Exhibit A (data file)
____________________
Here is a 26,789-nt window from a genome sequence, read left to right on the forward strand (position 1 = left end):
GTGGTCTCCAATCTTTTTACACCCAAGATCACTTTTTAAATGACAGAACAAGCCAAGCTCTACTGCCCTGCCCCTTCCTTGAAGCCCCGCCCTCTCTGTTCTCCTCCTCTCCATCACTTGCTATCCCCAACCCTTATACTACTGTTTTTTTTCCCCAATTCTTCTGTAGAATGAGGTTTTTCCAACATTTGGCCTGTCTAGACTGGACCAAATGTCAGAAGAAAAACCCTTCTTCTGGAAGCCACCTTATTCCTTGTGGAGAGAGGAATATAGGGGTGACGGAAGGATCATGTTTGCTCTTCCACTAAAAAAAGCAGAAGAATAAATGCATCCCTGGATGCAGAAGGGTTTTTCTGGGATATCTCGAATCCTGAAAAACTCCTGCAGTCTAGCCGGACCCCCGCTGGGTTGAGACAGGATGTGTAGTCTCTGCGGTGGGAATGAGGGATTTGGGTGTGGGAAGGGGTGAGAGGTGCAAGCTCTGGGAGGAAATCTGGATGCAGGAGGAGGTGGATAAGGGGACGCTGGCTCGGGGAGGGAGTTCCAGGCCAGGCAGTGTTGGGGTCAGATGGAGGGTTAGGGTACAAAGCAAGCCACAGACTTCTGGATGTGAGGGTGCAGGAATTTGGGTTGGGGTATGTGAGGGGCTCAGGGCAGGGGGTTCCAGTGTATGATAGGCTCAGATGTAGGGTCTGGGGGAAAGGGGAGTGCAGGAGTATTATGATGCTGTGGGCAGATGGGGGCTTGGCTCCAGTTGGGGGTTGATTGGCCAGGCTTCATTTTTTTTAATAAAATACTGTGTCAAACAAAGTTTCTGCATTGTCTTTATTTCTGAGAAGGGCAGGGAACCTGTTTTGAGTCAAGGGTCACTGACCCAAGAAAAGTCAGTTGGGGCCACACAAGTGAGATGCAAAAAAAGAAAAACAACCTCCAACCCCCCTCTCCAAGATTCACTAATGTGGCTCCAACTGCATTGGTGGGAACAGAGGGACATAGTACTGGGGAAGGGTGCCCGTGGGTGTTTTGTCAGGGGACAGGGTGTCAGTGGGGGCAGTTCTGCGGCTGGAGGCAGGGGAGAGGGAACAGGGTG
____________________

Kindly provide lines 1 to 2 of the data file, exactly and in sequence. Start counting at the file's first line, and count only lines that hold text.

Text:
Here is a 26,789-nt window from a genome sequence, read left to right on the forward strand (position 1 = left end):
GTGGTCTCCAATCTTTTTACACCCAAGATCACTTTTTAAATGACAGAACAAGCCAAGCTCTACTGCCCTGCCCCTTCCTTGAAGCCCCGCCCTCTCTGTTCTCCTCCTCTCCATCACTTGCTATCCCCAACCCTTATACTACTGTTTTTTTTCCCCAATTCTTCTGTAGAATGAGGTTTTTCCAACATTTGGCCTGTCTAGACTGGACCAAATGTCAGAAGAAAAACCCTTCTTCTGGAAGCCACCTTATTCCTTGTGGAGAGAGGAATATAGGGGTGACGGAAGGATCATGTTTGCTCTTCCACTAAAAAAAGCAGAAGAATAAATGCATCCCTGGATGCAGAAGGGTTTTTCTGGGATATCTCGAATCCTGAAAAACTCCTGCAGTCTAGCCGGACCCCCGCTGGGTTGAGACAGGATGTGTAGTCTCTGCGGTGGGAATGAGGGATTTGGGTGTGGGAAGGGGTGAGAGGTGCAAGCTCTGGGAGGAAATCTGGATGCAGGAGGAGGTGGATAAGGGGACGCTGGCTCGGGGAGGGAGTTCCAGGCCAGGCAGTGTTGGGGTCAGATGGAGGGTTAGGGTACAAAGCAAGCCACAGACTTCTGGATGTGAGGGTGCAGGAATTTGGGTTGGGGTATGTGAGGGGCTCAGGGCAGGGGGTTCCAGTGTATGATAGGCTCAGATGTAGGGTCTGGGGGAAAGGGGAGTGCAGGAGTATTATGATGCTGTGGGCAGATGGGGGCTTGGCTCCAGTTGGGGGTTGATTGGCCAGGCTTCATTTTTTTTAATAAAATACTGTGTCAAACAAAGTTTCTGCATTGTCTTTATTTCTGAGAAGGGCAGGGAACCTGTTTTGAGTCAAGGGTCACTGACCCAAGAAAAGTCAGTTGGGGCCACACAAGTGAGATGCAAAAAAAGAAAAACAACCTCCAACCCCCCTCTCCAAGATTCACTAATGTGGCTCCAACTGCATTGGTGGGAACAGAGGGACATAGTACTGGGGAAGGGTGCCCGTGGGTGTTTTGTCAGGGGACAGGGTGTCAGTGGGGGCAGTTCTGCGGCTGGAGGCAGGGGAGAGGGAACAGGGTG